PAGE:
Local expert advises parents on the psychological impact of Covid-19 on children

"I did see my small one get very disturbed seeing the death and infection rate"
"I did see my small one get very disturbed seeing the death and infection rate"

The Covid-19 lockdown has had a great economic effect on most families. Food security and domestic abuse are just two of the results of job losses that have affected local homes.

Some parents have even ended up separating, pushed apart by the stress caused by the repercussions of the global pandemic, but it's important to know that the pandemic and the lockdown is affecting our children as much as it is affecting us.

Being encouraged to go to school when every evening you hear about the coronavirus cases hiking up is not easy for children.

As the lockdown regulations eased up some of the parents have decided to home school their children, while others have decided to take their children back to school to save the academic year.

All these decisions were informed by the disruptions caused by the increase in infections and in most parent’s defense, they are doing what they think is best for their children, in their circumstances.

The kids are not ok

The local Facebook group #save our children is one place where parents have safely expressed their concerns about sending their children to school.

Examples of concerned parent's comments include:

"My child had a panic attack when the school first reopened, had to call the Emergency Services at midnight, I have never been through something like that myself. Our kids are going through a lot!" writes Mathabang.  

"I'm trying to keep my boys occupied with school work. I don't watch news regarding Covid-19 with them. I just tell them what they need to know. I did see my small one get very disturbed seeing the death and infection rate, so I prefer reading the statistics when they are asleep. Kids are so sensitive," commented Youlisha.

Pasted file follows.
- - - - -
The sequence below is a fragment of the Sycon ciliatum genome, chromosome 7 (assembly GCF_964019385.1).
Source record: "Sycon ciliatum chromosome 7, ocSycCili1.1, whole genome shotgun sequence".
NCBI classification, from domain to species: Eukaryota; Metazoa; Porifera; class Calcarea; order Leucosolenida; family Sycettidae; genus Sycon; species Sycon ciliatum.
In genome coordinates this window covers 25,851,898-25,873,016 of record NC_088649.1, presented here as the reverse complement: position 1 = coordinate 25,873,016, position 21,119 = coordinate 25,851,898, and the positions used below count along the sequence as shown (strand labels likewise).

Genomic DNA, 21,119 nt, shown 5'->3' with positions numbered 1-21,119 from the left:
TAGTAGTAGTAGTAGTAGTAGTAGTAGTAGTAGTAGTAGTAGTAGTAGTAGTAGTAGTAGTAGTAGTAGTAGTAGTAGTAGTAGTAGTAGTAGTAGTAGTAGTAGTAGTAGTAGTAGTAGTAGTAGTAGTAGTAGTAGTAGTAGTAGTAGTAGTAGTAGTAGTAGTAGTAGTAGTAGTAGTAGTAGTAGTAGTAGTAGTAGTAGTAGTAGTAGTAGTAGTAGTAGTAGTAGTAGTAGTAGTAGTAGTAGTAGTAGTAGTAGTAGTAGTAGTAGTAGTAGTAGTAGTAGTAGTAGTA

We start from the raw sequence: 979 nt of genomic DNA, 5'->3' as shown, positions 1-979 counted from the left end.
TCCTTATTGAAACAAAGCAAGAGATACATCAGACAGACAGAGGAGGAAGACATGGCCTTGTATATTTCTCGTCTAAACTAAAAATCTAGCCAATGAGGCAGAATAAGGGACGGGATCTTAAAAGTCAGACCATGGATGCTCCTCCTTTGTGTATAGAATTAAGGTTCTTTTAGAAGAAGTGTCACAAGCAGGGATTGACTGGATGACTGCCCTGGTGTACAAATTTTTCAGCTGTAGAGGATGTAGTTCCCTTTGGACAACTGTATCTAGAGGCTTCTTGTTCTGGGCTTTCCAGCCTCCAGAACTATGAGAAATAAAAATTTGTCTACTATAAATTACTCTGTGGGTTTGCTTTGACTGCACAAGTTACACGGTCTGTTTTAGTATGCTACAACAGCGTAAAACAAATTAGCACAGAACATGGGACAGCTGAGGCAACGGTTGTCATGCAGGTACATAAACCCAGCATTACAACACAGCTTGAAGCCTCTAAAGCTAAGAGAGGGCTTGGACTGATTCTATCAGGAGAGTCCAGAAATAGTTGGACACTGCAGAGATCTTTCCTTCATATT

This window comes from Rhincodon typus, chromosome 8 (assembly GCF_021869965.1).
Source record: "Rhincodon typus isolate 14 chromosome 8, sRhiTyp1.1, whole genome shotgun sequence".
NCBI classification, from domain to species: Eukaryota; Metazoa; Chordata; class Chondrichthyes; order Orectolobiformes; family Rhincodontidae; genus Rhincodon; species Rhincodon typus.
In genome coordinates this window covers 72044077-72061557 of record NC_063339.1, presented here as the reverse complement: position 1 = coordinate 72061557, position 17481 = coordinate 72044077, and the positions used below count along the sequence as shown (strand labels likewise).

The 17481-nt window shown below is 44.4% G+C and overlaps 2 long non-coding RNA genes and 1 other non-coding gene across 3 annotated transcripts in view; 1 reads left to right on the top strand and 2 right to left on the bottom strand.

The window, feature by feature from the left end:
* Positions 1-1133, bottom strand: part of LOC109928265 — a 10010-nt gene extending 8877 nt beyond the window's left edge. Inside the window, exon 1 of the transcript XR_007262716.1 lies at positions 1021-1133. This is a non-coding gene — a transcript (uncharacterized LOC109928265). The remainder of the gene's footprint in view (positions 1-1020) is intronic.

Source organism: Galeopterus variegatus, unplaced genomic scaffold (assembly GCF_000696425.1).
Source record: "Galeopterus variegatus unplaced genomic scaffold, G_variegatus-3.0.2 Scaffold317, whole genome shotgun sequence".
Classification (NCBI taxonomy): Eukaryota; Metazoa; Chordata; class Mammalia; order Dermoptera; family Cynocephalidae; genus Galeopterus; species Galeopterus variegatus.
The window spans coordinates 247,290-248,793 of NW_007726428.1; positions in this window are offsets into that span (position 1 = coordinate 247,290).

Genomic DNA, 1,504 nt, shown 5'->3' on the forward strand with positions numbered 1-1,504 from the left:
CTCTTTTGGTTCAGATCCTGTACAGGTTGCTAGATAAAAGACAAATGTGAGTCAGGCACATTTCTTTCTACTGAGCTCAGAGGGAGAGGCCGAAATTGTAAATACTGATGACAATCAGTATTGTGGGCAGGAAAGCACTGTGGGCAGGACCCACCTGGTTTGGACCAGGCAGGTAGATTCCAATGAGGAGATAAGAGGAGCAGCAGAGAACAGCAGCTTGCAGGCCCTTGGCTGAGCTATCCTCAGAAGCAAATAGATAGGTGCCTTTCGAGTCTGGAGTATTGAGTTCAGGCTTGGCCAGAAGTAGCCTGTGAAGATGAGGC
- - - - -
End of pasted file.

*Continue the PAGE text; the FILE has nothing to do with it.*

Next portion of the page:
Also read:

How to help our kids?

Parent24 has been inundated with emails from worried parents, so we asked Dr Serahni Symington, a healthcare practitioner specialising as a Registered Counsellor in Durbanville, Cape Town, how we can best help our children.

Dr Symington completed her studies in Psychology and Play Therapy, she works with children and families assisting in various areas of family life and functioning including emotional challenges. 

    Read our Q&A with Dr Symington below:

    How would a parent know if a child is experiencing anxiety?

    Usually when children’s behaviour changes and it is not as it used to be. 

    If there are behavioural incidents that do not correspond with the child’s natural characteristics or usual personality traits, then that might also be a cause for concern.

    What are the signs to look out for?

    Other signs to look out for include frequent angry spells, unusual tantrums brought on by insignificant instances, or very sad and withdrawn behaviour. Look for regular changes in sleeping or eating patterns, and negative self-talk.

    Dr Symington told Parent24 that some of the issues children are facing now include grieving the loss of their parents, and a loss of opportunities, with others possibly having to enroll in new schools next year due to parents losing employment and so on. 

    Her advice to families in these situations includes:

    1. Find your passion

    Hobbies and sports can be done at the moment. Engage in enjoyable hobbies that ignite motivation to get moving or be creative. Even if it means training if you can’t compete.

    For example, a child who likes soccer can start practicing tricks with their ball or do the footwork for agility, or an arty child can start drawing or creating - doing new projects to share with others when they are allowed to again. 

    2. Find a support system

    Social connection is very important, and trying to find ways to engage is beneficial to emotional well-being.

    A parent, friend or guardian who can support you emotionally and listen when you have an off day or need connection. This can be done on various platforms including via telephone calls and WhatsApp. 

    3. Have enough sleep and a healthy diet

    Enough sleep and a healthy diet are also able to assist in mood and feeling that there is some inner motivation to continue.

    4. Additional help

    If symptoms persist and children feel they need additional resources, there are platforms such as SADAG, ChildLine and LifeLine that can be contacted to assist further.

    How are your children experiencing the lockdown, and how are you helping your children cope?


    Share your stories and questions with us via email at chatback @ parent24.com. Anonymous contributions are welcome.

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